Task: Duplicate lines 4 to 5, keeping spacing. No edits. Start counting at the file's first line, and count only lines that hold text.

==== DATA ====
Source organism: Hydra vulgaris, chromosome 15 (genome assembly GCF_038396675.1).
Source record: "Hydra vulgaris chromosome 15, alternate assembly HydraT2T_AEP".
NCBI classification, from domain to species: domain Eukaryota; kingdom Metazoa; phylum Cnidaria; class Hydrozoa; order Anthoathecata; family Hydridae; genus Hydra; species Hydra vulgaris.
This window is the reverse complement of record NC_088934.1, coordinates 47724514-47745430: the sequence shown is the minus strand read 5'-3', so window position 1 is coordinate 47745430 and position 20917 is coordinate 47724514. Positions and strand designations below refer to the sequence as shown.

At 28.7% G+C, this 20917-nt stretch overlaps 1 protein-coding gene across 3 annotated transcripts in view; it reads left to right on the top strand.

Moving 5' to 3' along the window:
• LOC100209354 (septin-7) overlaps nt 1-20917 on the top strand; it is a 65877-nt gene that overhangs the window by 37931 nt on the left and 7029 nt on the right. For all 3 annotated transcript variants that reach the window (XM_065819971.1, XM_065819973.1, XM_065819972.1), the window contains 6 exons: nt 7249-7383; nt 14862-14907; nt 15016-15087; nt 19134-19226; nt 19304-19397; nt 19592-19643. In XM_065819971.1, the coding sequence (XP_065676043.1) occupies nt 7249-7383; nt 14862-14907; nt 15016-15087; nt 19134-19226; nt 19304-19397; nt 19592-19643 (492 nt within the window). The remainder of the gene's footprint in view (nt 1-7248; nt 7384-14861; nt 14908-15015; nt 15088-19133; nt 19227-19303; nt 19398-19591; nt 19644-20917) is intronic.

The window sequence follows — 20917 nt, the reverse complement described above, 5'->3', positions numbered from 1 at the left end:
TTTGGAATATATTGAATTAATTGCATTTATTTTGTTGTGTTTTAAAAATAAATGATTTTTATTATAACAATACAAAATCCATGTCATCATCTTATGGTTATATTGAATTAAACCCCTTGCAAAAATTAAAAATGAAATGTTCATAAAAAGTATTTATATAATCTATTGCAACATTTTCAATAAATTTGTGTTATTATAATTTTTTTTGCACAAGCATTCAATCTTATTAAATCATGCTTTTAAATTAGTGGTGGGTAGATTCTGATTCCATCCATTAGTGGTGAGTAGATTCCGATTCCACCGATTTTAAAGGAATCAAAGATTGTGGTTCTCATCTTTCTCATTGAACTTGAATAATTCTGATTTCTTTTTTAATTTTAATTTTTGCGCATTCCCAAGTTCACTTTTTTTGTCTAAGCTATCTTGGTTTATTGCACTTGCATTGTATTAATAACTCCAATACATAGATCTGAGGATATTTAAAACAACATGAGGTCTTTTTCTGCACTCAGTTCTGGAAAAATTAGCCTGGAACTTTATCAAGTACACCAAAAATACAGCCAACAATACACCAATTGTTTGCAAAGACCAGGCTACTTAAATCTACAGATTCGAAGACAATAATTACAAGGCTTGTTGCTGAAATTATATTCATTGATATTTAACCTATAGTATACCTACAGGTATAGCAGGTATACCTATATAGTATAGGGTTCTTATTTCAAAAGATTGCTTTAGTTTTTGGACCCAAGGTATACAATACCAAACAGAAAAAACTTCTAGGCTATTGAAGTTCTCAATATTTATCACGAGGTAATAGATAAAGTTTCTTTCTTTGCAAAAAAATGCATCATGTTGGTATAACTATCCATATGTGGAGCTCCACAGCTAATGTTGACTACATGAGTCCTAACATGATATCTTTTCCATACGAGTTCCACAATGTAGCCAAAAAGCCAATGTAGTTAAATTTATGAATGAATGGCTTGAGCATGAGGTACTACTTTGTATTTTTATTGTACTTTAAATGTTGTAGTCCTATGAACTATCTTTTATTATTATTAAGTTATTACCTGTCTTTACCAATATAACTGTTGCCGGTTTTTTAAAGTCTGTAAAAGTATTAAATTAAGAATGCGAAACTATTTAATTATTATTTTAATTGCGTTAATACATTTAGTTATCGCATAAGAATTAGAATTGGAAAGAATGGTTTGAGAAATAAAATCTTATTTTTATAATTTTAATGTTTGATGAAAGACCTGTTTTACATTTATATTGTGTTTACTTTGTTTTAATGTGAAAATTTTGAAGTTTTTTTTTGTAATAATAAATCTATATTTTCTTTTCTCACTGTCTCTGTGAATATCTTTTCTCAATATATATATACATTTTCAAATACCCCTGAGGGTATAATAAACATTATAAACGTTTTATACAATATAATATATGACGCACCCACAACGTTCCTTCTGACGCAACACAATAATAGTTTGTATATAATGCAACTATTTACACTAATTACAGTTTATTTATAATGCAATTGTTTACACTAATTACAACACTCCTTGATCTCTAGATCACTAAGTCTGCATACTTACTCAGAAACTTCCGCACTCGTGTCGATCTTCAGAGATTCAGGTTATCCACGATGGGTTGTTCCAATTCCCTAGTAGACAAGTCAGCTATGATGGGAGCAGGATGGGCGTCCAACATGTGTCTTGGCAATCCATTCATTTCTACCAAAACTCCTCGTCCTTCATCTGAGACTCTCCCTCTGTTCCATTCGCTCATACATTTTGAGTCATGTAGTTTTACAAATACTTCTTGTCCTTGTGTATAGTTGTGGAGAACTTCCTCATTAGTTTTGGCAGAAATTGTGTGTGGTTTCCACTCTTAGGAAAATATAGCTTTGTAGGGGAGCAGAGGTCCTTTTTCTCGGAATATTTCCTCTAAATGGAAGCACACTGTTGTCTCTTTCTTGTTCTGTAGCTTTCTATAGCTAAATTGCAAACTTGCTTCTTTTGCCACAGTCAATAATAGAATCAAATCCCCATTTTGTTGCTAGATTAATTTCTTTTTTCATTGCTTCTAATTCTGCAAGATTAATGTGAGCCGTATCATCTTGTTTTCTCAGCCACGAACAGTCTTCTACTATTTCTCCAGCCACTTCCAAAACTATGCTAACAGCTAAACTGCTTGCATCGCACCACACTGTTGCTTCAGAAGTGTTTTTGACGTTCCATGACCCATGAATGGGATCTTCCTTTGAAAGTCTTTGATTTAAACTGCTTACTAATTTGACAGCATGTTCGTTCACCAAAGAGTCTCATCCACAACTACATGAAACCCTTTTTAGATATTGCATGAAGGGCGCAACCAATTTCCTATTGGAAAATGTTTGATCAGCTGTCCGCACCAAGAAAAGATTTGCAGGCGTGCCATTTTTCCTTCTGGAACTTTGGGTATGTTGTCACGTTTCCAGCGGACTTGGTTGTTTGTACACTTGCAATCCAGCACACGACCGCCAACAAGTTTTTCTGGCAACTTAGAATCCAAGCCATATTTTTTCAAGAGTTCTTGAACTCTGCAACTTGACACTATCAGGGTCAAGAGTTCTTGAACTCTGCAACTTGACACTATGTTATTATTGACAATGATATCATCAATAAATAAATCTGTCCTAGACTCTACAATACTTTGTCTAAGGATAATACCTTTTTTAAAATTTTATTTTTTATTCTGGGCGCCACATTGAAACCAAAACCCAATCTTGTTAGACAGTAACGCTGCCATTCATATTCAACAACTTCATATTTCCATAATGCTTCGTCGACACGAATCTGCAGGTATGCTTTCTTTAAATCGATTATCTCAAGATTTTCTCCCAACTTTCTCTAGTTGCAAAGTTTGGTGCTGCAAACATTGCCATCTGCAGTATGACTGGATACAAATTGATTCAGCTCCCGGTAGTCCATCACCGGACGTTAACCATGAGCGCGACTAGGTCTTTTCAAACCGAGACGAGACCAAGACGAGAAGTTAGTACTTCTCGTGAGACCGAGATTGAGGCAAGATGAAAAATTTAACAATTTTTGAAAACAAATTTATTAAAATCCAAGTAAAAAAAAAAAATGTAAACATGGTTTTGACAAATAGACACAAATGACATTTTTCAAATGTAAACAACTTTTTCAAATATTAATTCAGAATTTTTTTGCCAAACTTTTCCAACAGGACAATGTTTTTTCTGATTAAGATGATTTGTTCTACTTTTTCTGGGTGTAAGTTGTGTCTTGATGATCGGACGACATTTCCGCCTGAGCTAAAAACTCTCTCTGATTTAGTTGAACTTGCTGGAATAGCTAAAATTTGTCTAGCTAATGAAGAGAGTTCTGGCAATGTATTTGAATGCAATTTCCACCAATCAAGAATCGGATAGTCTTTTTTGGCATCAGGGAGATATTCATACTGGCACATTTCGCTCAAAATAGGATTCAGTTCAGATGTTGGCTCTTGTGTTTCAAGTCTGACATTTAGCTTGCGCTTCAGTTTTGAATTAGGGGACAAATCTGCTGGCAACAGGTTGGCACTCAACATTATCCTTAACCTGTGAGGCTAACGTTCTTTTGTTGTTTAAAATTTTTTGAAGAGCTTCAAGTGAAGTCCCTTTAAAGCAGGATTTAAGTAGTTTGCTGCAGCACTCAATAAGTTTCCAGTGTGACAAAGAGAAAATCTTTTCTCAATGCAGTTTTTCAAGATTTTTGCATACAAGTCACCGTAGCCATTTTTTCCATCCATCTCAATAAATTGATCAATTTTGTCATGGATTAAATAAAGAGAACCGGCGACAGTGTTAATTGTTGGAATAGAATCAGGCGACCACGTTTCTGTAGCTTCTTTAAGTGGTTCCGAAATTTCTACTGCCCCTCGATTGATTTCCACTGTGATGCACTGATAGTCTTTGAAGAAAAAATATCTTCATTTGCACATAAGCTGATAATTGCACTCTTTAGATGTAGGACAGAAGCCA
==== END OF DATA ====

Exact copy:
This window is the reverse complement of record NC_088934.1, coordinates 47724514-47745430: the sequence shown is the minus strand read 5'-3', so window position 1 is coordinate 47745430 and position 20917 is coordinate 47724514. Positions and strand designations below refer to the sequence as shown.

At 28.7% G+C, this 20917-nt stretch overlaps 1 protein-coding gene across 3 annotated transcripts in view; it reads left to right on the top strand.